How can we chastise the electorate for not voting on the issues when a lot of media houses refuse to ask the probing questions?

The whole point of an independent media is that it keeps the politicians on there toes, right now and for quite a while, they have received a free ride. This leads to arrogance, as we have seen with the PNP’s withdrawal from the debate for trivial reasons.

The media needs to take heed and do better. You reap what you sow and this was sown a long time ago, hopefully with this bitter taste in there mouth, the media will get teeth and do better by the public.

Short term gains, long term pain?

So the PNP finally laid it to rest, they will not debate Andrew due to his ‘malicious and dangerous’ remarks about Portia and the shooting in Sam Sharpe square.

To the outsider this looks foolish, but I hold that this is a brilliant short term strategy by the PNP, allow me to explain.

Now Madame Portia is not the best of public speakers when things are favourable to her, while Andrew composes himself well and is a pretty eloquent speaker. The PNP has under it’s four years rarely been grilled by the media and I believe the PNP honestly thinks that not only would the questions be hostile, but that the respondent also can’t articulate a decent response.

So they prudently decided to take the flak for missing the debates, rather than face a perceived hostile media and a revved up Andrew. This also has the added benefit of turning off independents and in the PNP, because conventional wisdom says (in Jamaica anyway) that upset independents don’t vote, so the low voter turnout should boost the PNP.

Over the long-term however, this will haunt them. Having lost the independents, they will struggle to recover them, and will suffer dearly if and when they, as a voting bloc awake from there slumber.

JUTC issues

JUTC is the state run bus company, and boy what a shambles it is. Some two hundred years after the slave trade was abolished our government sees it fit to cram us into some mobile contraption and people say nothing.

The rank hypocrisy and careless standards of the company leave us to ask, were they ever after a profit? The buses are clearly filled to over capacity and drivers still pick up more people, what are they training them?

We see JUTC buses speeding like they are at Silverstone, overtaking like they are shotta taxis all while putting people in cramped spaces, is it any wonder they are hemorrhaging money? I must say that I personally as a user of the transportation system, that when given a choice I take coasters because at least they are as advertised.

Half the things that JUTC gets away with we pillor the non state owned entities for. We ticket them for speeding, JUTC gets away with it. They get tickets for over loading, well we all know JUTC does that. They also get ticketed for letting passengers off wantonly, well guess what, JUTC does that too.

JUTC will always be second choice until they live up to there motto, as things stand right now they are a hot mess and only seem to be getting worse. Buses breaking down, spontaneously combusting and a clear shortage of buses, how do they expect to handle any increased passenger intake?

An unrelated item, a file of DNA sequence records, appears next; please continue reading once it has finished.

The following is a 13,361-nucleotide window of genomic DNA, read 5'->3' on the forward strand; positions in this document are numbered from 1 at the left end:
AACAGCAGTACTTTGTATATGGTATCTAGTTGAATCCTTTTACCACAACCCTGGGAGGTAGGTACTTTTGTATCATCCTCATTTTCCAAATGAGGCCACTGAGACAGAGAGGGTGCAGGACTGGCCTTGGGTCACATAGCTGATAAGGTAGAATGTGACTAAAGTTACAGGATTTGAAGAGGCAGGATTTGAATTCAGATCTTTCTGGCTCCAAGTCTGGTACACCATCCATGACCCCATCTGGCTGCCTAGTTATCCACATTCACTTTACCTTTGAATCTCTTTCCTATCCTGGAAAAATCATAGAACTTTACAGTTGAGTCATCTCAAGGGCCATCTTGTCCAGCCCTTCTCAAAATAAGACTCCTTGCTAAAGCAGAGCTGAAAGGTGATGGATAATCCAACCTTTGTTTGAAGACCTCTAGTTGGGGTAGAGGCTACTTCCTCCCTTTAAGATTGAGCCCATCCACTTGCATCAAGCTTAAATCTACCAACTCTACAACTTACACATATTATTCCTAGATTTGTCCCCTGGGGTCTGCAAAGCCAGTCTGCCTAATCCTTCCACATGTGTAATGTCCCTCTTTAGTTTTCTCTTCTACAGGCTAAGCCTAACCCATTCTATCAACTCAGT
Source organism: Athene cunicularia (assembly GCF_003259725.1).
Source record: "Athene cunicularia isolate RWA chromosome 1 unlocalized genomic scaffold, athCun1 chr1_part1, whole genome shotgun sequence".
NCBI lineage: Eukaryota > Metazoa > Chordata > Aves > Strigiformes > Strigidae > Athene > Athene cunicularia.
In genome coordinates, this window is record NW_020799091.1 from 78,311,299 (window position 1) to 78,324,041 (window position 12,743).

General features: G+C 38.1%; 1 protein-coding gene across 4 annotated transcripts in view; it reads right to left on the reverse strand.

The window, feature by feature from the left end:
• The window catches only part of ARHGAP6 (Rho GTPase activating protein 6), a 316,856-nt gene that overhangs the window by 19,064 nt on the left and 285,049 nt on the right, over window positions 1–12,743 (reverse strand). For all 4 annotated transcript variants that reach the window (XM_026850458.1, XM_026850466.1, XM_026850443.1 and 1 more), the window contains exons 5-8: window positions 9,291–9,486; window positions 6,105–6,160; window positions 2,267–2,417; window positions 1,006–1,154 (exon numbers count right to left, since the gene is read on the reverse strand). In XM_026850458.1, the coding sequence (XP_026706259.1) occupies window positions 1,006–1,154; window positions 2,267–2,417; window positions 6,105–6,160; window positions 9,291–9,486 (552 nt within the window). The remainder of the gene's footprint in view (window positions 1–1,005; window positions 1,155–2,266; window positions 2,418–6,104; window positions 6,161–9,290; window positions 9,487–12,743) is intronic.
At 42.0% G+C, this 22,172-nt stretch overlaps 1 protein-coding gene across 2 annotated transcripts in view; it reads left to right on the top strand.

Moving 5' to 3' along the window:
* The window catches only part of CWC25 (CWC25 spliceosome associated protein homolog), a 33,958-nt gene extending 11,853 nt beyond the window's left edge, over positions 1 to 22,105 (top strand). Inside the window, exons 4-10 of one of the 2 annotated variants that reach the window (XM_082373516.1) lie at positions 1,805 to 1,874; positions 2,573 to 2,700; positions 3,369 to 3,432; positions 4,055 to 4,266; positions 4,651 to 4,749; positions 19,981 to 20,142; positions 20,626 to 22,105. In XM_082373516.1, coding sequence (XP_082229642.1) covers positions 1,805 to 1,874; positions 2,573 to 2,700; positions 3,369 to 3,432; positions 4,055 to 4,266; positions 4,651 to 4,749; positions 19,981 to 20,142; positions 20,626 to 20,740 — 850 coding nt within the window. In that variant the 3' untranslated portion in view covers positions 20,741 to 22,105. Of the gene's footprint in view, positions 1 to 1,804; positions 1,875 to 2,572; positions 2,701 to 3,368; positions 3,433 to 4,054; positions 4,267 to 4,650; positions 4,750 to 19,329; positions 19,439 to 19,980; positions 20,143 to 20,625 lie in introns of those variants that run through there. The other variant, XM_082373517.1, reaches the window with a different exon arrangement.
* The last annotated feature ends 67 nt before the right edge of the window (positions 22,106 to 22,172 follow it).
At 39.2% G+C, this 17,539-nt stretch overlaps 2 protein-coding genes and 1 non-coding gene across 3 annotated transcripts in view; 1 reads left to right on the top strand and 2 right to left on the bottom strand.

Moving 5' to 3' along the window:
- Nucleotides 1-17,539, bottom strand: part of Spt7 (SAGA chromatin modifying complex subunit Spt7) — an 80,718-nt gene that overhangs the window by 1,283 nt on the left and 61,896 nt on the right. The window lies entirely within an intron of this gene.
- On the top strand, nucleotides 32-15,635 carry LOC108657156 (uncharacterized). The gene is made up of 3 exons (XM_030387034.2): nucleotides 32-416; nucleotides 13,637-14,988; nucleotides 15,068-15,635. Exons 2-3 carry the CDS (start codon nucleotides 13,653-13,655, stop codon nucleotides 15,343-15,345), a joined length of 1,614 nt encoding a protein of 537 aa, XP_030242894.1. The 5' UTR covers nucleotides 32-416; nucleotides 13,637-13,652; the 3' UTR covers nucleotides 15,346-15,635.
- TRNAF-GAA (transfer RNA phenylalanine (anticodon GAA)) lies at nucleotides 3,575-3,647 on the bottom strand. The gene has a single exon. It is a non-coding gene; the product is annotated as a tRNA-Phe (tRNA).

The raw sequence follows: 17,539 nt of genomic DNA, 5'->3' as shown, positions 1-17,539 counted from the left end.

The bus company needs urgent shaking up, for too long it has been used as a comfortable position for political appointees and sycophants who never enact real change. Free WiFi is a good start, but more buses and equity under the law is needed, until then JUTC will always have issues and be second best.

Paranoid PNP

That the PNP may avoid the debates is not surprising, Portia Simpson-Miller unfortunately I feel believes the jibes that K.D and Peter said in the internal elections and as such refuses to expose those supposed weaknesses.

What is surprising is the reasoning behind the parties apparent withdrawal. To be called an Anansi politician is nothing new, people have said since time immemorial that politicians are crooks, and I can’t believe that the P.M., a lady of over forty years of political life hasn’t heard worse.

Politics isn’t for the thin skinned and we are fast seeing that while the PNP can dish it out as seen in there crusade against Andrew personally as opposed to his obvious political failings. Calling him an enemy of the state was over the top but no one sued the P.M. so why sue Andrew for his over the top comments? It stinks of juvenile behavior.

The independent voter is left flabbergasted, with polling looking like a PNP wave one is left to wonder, with wonton withdrawals and asinine lawsuits, are we living in a de facto one party state? The JLP is spouting populist rhetoric that they are yet to properly spell out so that unfortunately leaves the PNP, the party muddling along as the clear leader, since we see there plan, bad though it may be in action.

The PNP is paranoid of losing power and will do anything it seems to cling to power, even avoid levelling with the people they hope to elicit votes from. With no viable alternative this time around, unfortunately it seems they will have there way this time. But be warned, people, especially the young are moving past apathy, and that will be the biggest shock to the two parties.

Beautification of Jamaica

Jamaica is a land of many wonders both natural and manmade, however we have taken to abusing these wonders or let them fall into a state of disrepair.

Take for example the old capital, Spanish Town, it has the potential to be lovely and the fact that we have let it sit and rot is a total disgrace. The old governors mansion is in shambles, as is anywhere that is near it including archives.

One could say that is just the old capital, and that we have a new capital. Well downtown Kingston is a mess. So many beautiful buildings left to waste away and now downtown looks like one big hovel.

All of the old capital and Kingston proper need sprucing up, not just to bring in tourists, but to make ourselves feel better. With Kingston being one of the first cities in the new world built on a grid it would be criminal to let the storied capital crumble.

I am calling for a concerted effort by both the public and private sector to revitalize Spanish Town and Kingston. If this is done, I believe businesses would again flock the areas while attracting a different type of tourist, the cultural tourist.

Jamaica has a rich history but we constantly under value it. We need to take care of our enviable heritage, we need to ensure that our children can see the places that make Jamaica special and one of a kind. Let us in short take care of our heritage before we lose it.